Do you deal with this cultural difference in your workplace? What approach do you take? Click Here to Read Article …

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How Much Vacation Time Is Necessary?

When I was living in the United States, we had 2 weeks off per year as standard vacation time – although I did work somewhere where we only had 1 week off.  Not so in Europe.

Many countries there give employees 5 or 6 weeks off per year.  The argument for more time off is usually supported by the fact that everyone needs time to:

  1. Rest
  2. Be with family
  3. Enjoy a hobby (or whatever activity makes one happy – skiing, surfing, etc.)

Those who support less time off have argued that with too much time off, people cannot concentrate once they’re back in the office.

So, are you for more or less time off for vacation?  How much time do you need to recharge your batteries?
Click Here to Read Article …

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Do You Get More Done Working Alone or Around Others?

The idea of working all alone seems pretty tempting: nothing to distract your thinking process, no stress from the jerk on the cell phone.  Just quiet.

Too quiet.

Sometimes my mind gets distracted by the silence – I find myself wondering where everyone is.  So, like some other people who work from home I put on the television.  Sometimes that does the trick, but at other times I just really wish there were some people around.  Not co-workers, not people I know, but just (quiet) people as background noise.  I worked from a café the other day and I got so many things done, so many ideas just popped up in my mind.  The ambient noise was a catalyst of sorts.

What about you? Are you more productive at home, working alone, or when you’re around others? Click Here to Read Article …

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Do You Have an Email Routine?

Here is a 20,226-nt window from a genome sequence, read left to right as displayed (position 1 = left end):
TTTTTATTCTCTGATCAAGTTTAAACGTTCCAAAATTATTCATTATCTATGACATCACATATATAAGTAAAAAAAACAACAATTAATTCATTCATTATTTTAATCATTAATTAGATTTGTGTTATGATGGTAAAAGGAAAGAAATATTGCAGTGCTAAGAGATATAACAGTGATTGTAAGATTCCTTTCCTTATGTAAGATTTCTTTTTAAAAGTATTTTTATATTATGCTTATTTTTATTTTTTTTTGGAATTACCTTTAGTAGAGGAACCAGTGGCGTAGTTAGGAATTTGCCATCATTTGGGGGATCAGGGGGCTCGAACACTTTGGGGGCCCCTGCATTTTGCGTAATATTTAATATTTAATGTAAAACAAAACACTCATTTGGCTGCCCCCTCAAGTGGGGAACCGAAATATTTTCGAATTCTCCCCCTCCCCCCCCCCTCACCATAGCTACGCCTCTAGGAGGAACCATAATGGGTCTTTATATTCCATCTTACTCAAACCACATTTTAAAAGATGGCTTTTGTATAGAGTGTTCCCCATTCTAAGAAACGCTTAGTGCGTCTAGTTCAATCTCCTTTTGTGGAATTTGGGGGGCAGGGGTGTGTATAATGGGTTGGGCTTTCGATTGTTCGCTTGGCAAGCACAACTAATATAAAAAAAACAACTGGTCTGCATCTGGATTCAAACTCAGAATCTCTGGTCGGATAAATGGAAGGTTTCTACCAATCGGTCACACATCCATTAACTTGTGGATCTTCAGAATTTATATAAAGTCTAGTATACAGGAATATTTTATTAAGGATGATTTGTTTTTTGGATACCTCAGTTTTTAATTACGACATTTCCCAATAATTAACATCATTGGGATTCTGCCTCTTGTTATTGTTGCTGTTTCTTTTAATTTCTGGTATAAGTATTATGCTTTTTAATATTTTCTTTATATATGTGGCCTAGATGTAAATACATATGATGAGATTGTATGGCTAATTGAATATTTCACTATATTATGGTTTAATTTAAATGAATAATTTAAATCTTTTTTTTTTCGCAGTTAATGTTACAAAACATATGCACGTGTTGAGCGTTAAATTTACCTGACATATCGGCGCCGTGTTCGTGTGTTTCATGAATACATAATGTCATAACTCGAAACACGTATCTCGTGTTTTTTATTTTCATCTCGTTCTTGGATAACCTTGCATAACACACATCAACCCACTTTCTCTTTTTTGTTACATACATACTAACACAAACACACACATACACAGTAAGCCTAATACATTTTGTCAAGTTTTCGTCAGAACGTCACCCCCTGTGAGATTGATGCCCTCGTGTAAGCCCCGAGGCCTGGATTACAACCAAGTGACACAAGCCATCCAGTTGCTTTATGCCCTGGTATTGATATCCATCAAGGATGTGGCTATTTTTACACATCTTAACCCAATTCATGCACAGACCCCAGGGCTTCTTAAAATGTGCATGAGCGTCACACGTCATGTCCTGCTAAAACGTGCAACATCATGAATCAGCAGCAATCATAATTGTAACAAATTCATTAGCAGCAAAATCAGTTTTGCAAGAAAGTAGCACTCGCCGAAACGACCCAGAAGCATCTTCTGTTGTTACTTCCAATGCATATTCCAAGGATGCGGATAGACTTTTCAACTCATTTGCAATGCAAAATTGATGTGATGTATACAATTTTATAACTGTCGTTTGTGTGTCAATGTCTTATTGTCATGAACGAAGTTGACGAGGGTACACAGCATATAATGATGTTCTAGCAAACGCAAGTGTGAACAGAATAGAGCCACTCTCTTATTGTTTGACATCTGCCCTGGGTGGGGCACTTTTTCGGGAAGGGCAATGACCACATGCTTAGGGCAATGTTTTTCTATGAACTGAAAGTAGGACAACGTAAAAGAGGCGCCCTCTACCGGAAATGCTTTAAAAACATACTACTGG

You open your inbox for the first time in the day and there are 98 new messages; they’re from mom and dad, clients, that friend from high school who just found you on Facebook, a few stray spam messages and so on. Even if you spend an average of just 1 minute per message that’ll add up to more than an hour and a half. You just don’t have that much time to spare right now. So what do you do?

  • Look for important messages now and leave the rest for later?
  • Employ The Two Minute Rule; taking care of the ones that matter right now and defer the ones that don’t?
  • Read them all now and reply to them all later?

What’s your routine for checking email? Click Here to Read Article …

Social Bookmarking: The New Search Engine?

Search engines seem to be increasingly useless in producing relevant results when users search for something specific. Even Google – which used to solve all query problems – often produces mediocre results, giving users paid search results that aren’t quite what they’re looking for.

Social bookmarking often produces not only relevant but also better results, wasting much less of a user’s time. Searching on StumbleUpon for example, saves a user from going through pages of irrelevant Google results.  Other popular examples of social bookmarking websites are:

  • Reddit
  • Digg
  • Delicious
  • Metafilter
  • Squidoo
  • Slashdot

…but there are a lot more out there for you to use.  Each one has its own feature set that enhances the user experience, but ultimately it just boils down to user preference when it comes to picking a favorite.

What’s your experience with social bookmarking?  Do you use it? Click Here to Read Article …